Archon eponymos (something “named after the ruler” because in Greek records, the year of the event was recorded under the name of the archon ruling that year, like “in the year of Jimmy’s reign” just as in the Bible and in Roman records people say “in the first year of the consulship of XXX or in the first year of Justinian’s reign.
Anyway, the word “archon” is, as you can see, always connected with the idea of dictatorship and war and violence and brutality and bossing people around—a failure to negotiate and convince people to cooperate with you on a peaceful basis, which is what we are all about. So many stupid lefties get a contact-high by pimping off of this violent meaning. They are bad-ass wanna-bes, just like middle class white kids all wanna be badass and take upon themselves the behavior and speech of ghetto rappers and gangstas. But that’s because they feel guilty about being raised by responsible adults who provided for their children instead of moronic neglectful welfare parents. Anyone who grew up in that atmosphere doesn’t really want to go back to that.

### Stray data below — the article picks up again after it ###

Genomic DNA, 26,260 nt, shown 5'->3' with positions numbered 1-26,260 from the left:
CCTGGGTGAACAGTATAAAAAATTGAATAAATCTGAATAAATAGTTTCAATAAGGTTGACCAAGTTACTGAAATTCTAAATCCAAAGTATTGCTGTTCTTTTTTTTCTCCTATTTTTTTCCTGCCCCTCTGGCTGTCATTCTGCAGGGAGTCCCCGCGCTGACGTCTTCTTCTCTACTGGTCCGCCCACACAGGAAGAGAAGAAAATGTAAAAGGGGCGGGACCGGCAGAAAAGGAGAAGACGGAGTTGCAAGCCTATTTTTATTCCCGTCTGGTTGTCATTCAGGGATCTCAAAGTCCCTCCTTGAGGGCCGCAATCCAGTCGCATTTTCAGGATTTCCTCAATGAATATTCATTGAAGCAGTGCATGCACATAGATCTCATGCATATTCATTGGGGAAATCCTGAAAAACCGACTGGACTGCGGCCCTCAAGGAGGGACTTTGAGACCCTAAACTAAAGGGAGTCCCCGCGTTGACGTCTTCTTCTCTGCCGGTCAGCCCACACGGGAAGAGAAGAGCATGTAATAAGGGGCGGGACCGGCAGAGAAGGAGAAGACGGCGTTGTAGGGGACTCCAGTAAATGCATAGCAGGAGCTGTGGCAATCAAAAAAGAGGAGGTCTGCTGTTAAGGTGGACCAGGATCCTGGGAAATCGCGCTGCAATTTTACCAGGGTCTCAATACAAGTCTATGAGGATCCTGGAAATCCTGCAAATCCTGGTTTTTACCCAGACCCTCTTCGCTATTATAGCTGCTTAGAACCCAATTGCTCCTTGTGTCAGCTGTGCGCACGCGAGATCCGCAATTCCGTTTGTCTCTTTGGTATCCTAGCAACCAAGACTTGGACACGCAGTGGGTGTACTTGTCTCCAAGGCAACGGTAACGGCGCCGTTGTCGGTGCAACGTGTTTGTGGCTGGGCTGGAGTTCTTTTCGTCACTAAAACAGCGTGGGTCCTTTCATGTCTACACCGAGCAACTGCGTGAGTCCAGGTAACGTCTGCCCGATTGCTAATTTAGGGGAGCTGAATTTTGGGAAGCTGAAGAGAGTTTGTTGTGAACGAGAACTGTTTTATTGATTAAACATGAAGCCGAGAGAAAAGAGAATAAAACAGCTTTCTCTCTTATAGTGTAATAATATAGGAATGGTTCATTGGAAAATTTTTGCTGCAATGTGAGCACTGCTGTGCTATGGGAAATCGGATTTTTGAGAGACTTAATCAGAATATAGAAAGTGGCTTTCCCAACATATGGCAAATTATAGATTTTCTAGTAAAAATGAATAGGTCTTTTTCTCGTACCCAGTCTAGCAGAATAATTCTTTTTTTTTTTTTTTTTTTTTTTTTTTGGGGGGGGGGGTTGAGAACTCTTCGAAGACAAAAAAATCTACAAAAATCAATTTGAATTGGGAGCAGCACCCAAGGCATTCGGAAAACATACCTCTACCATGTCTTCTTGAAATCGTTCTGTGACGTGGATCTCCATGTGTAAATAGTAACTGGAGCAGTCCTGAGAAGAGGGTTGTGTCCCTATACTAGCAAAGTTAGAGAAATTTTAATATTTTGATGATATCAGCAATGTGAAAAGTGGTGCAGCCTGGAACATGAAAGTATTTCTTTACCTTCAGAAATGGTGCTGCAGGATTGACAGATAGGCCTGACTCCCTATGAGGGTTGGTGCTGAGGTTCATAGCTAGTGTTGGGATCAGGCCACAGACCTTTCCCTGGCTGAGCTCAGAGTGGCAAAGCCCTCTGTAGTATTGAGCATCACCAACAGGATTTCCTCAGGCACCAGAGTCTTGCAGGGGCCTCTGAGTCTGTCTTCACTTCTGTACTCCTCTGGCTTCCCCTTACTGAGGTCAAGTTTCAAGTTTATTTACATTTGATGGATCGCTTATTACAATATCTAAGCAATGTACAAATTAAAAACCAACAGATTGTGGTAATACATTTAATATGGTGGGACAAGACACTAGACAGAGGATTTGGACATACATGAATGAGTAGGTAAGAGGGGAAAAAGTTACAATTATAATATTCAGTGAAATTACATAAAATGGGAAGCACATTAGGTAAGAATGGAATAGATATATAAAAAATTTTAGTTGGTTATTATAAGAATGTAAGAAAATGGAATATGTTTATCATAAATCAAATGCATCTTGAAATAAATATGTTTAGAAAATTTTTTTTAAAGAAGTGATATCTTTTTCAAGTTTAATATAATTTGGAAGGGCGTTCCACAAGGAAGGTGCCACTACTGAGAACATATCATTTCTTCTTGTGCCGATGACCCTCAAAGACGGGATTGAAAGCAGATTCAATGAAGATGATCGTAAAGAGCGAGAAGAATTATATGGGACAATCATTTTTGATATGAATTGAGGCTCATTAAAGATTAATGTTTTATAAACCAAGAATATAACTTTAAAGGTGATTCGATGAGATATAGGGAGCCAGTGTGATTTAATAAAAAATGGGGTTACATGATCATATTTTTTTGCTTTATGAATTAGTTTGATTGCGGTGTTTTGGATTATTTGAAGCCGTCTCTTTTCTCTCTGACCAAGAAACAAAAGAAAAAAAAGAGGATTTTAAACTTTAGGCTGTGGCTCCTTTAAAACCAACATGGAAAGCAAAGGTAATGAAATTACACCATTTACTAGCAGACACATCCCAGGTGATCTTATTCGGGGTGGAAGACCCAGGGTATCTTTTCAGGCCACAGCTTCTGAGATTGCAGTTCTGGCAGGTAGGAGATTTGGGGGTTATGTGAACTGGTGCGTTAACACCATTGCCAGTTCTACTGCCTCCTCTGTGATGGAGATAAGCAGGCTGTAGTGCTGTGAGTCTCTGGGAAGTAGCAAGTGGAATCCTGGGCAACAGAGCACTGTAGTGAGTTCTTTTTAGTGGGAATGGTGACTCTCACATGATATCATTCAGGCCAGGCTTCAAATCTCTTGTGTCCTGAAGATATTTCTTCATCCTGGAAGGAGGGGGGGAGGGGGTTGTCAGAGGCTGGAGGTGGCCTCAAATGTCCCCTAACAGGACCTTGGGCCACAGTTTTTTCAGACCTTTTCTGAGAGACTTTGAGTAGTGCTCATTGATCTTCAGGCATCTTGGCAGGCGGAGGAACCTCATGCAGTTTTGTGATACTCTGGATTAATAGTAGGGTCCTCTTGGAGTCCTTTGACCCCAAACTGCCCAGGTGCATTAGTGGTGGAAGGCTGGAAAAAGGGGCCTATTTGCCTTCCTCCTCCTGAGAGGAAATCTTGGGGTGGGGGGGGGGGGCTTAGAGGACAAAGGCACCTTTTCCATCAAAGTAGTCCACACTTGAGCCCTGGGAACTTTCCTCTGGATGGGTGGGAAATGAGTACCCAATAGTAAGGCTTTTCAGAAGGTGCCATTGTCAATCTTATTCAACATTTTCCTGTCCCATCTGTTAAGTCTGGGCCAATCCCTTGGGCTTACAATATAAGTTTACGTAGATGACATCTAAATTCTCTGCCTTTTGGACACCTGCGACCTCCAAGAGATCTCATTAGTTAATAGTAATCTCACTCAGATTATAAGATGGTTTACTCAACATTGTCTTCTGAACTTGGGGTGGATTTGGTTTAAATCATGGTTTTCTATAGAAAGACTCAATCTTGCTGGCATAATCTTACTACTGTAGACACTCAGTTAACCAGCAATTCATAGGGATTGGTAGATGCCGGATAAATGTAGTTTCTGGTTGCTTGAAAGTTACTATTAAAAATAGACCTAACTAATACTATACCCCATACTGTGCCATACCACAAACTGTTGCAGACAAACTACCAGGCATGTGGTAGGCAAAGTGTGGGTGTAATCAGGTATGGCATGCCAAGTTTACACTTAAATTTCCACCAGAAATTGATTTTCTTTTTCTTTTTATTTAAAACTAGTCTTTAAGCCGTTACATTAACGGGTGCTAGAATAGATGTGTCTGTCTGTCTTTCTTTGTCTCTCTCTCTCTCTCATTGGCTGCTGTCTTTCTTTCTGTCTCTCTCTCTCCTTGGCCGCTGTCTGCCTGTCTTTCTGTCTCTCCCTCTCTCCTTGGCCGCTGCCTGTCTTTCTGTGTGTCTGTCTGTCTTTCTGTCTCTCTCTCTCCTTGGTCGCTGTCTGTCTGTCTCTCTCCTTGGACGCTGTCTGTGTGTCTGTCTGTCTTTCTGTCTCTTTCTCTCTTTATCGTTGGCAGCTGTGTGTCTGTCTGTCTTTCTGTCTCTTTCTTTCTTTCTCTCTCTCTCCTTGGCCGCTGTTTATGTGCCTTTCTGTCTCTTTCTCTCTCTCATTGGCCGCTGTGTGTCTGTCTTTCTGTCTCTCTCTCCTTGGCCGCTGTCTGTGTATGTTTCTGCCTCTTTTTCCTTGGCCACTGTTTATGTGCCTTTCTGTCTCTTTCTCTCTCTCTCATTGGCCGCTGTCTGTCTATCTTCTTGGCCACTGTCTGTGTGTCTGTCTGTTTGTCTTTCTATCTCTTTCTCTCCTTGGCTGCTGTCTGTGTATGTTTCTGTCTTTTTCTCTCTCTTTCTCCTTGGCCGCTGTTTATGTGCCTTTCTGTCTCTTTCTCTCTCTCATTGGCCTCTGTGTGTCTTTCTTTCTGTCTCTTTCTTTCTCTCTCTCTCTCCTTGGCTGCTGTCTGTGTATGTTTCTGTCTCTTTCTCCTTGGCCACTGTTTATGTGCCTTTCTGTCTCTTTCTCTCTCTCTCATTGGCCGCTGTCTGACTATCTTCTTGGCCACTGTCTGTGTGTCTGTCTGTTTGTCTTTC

So next time some lefty wants to retain the relatively recent newbie 19th-century meaning of European anarchism by injecting their worship of statism and socialism and bomb-throwing and nanny-statism, you can tell them they are simply preserving the OPPOSITE MEANING OF “ANARCHY,” WHICH MEANS “NO DICTATOR.”
Just as you go to legal experts like Randy to discuss law, you should go to real historians and linguists for the meaning of words. Guys like Jeffrey Tucker and Ben Stone are good at what they do, but they also will talk out of their asses (and not admit it) because their vanity trips them up. Get the knowledge straight from a reliable source, not a lightweight.